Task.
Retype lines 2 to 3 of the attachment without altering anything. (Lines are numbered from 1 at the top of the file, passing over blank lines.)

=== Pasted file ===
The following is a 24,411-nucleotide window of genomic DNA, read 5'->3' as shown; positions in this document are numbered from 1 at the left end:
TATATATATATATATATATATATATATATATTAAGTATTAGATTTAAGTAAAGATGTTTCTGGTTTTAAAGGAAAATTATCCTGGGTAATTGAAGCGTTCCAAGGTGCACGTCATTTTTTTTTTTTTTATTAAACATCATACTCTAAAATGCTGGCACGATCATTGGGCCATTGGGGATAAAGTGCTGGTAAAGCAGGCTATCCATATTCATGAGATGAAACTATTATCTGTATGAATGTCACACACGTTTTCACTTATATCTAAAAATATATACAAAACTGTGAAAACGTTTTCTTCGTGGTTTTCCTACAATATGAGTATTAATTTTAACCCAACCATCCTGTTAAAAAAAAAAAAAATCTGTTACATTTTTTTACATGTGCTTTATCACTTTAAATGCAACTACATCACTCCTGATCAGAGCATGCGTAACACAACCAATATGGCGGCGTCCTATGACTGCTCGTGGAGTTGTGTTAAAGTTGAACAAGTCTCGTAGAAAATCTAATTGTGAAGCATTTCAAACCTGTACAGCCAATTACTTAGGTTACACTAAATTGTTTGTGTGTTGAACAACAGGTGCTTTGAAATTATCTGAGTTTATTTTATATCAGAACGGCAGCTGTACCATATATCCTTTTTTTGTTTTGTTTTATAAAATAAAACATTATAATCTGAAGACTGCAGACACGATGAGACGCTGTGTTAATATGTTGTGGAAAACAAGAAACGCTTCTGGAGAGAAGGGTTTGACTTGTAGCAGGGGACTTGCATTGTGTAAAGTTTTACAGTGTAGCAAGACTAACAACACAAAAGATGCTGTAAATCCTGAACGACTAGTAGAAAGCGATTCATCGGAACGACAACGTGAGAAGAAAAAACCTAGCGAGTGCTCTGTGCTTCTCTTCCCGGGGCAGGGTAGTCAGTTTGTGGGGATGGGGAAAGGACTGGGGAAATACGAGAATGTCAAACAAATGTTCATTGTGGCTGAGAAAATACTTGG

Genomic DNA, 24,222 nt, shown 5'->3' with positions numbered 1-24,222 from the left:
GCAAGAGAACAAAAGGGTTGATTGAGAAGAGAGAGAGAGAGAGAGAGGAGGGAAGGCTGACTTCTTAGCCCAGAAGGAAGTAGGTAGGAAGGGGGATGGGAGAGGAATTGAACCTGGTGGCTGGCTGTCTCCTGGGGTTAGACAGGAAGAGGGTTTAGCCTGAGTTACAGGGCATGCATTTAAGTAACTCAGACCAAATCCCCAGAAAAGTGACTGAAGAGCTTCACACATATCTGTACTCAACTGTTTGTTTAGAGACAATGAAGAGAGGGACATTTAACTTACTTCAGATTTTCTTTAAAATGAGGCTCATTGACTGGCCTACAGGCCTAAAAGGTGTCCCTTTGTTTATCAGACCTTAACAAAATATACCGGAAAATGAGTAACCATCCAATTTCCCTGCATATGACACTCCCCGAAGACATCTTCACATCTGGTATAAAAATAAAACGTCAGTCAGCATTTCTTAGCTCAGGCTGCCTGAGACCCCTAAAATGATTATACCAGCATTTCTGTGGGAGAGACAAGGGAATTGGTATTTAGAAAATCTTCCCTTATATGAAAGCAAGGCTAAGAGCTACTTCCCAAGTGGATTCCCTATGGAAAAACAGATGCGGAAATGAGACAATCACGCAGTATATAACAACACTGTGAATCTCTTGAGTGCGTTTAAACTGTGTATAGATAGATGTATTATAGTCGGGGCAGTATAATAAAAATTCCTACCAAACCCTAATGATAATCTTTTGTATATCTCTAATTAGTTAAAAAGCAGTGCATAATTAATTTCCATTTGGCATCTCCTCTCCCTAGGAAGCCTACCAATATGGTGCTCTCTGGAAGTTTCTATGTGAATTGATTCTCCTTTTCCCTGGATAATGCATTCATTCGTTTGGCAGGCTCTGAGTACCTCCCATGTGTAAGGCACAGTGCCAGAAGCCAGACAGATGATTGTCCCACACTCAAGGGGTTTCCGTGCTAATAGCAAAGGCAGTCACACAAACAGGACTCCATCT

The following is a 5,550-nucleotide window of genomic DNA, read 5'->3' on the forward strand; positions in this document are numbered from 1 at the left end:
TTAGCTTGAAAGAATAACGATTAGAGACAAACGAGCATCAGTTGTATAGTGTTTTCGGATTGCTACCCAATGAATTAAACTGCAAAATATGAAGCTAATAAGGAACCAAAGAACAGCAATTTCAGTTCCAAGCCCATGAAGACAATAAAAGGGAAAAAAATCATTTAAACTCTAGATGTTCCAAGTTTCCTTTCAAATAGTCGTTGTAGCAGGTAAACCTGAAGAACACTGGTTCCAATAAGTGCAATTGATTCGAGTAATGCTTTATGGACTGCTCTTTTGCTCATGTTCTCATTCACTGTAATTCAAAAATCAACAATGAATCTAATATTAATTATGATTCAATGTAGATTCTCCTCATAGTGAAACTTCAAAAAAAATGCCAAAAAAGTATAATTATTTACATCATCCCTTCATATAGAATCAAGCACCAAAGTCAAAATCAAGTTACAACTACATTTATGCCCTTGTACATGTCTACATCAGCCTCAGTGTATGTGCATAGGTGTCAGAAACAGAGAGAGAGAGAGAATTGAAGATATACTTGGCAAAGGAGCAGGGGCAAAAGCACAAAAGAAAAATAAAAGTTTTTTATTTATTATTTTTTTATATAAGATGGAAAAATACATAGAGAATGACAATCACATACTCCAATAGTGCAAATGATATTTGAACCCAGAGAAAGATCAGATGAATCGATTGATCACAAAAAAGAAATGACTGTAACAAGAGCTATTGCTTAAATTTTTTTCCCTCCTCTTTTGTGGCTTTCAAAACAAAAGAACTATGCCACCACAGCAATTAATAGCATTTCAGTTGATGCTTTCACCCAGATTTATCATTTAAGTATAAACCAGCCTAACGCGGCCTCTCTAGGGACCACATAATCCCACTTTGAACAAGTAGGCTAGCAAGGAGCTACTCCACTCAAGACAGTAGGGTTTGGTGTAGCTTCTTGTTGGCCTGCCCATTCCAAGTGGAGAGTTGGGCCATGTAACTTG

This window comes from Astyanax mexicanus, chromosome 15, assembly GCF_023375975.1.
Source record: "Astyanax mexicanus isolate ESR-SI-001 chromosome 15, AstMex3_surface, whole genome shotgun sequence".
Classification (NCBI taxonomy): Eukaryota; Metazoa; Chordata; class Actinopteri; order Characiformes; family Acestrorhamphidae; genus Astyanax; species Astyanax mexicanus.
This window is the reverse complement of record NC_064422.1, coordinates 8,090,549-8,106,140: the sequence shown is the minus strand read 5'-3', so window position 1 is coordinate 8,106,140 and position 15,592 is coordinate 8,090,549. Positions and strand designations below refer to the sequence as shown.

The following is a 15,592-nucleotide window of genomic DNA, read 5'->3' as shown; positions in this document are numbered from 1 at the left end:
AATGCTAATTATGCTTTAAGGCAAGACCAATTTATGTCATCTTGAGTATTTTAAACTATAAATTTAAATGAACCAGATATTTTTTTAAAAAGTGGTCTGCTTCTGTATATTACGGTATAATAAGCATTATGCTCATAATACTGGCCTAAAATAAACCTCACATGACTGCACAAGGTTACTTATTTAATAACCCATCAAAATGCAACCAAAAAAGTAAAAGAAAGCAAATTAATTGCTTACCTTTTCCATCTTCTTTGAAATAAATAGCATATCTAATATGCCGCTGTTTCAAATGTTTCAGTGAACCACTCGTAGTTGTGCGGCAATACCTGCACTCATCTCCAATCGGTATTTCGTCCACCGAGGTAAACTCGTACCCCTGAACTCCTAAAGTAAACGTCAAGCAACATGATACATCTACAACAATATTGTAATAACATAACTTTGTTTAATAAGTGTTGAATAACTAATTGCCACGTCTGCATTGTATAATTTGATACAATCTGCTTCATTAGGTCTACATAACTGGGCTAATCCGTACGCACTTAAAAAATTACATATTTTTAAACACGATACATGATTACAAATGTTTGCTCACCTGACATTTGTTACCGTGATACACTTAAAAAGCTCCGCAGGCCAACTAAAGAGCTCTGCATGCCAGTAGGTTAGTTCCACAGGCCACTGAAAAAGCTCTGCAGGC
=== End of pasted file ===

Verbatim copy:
TATATATATATATATATATATATATATATATTAAGTATTAGATTTAAGTAAAGATGTTTCTGGTTTTAAAGGAAAATTATCCTGGGTAATTGAAGCGTTCCAAGGTGCACGTCATTTTTTTTTTTTTTATTAAACATCATACTCTAAAATGCTGGCACGATCATTGGGCCATTGGGGATAAAGTGCTGGTAAAGCAGGCTATCCATATTCATGAGATGAAACTATTATCTGTATGAATGTCACACACGTTTTCACTTATATCTAAAAATATATACAAAACTGTGAAAACGTTTTCTTCGTGGTTTTCCTACAATATGAGTATTAATTTTAACCCAACCATCCTGTTAAAAAAAAAAAAAATCTGTTACATTTTTTTACATGTGCTTTATCACTTTAAATGCAACTACATCACTCCTGATCAGAGCATGCGTAACACAACCAATATGGCGGCGTCCTATGACTGCTCGTGGAGTTGTGTTAAAGTTGAACAAGTCTCGTAGAAAATCTAATTGTGAAGCATTTCAAACCTGTACAGCCAATTACTTAGGTTACACTAAATTGTTTGTGTGTTGAACAACAGGTGCTTTGAAATTATCTGAGTTTATTTTATATCAGAACGGCAGCTGTACCATATATCCTTTTTTTGTTTTGTTTTATAAAATAAAACATTATAATCTGAAGACTGCAGACACGATGAGACGCTGTGTTAATATGTTGTGGAAAACAAGAAACGCTTCTGGAGAGAAGGGTTTGACTTGTAGCAGGGGACTTGCATTGTGTAAAGTTTTACAGTGTAGCAAGACTAACAACACAAAAGATGCTGTAAATCCTGAACGACTAGTAGAAAGCGATTCATCGGAACGACAACGTGAGAAGAAAAAACCTAGCGAGTGCTCTGTGCTTCTCTTCCCGGGGCAGGGTAGTCAGTTTGTGGGGATGGGGAAAGGACTGGGGAAATACGAGAATGTCAAACAAATGTTCATTGTGGCTGAGAAAATACTTGG

Genomic DNA, 24,222 nt, shown 5'->3' with positions numbered 1-24,222 from the left: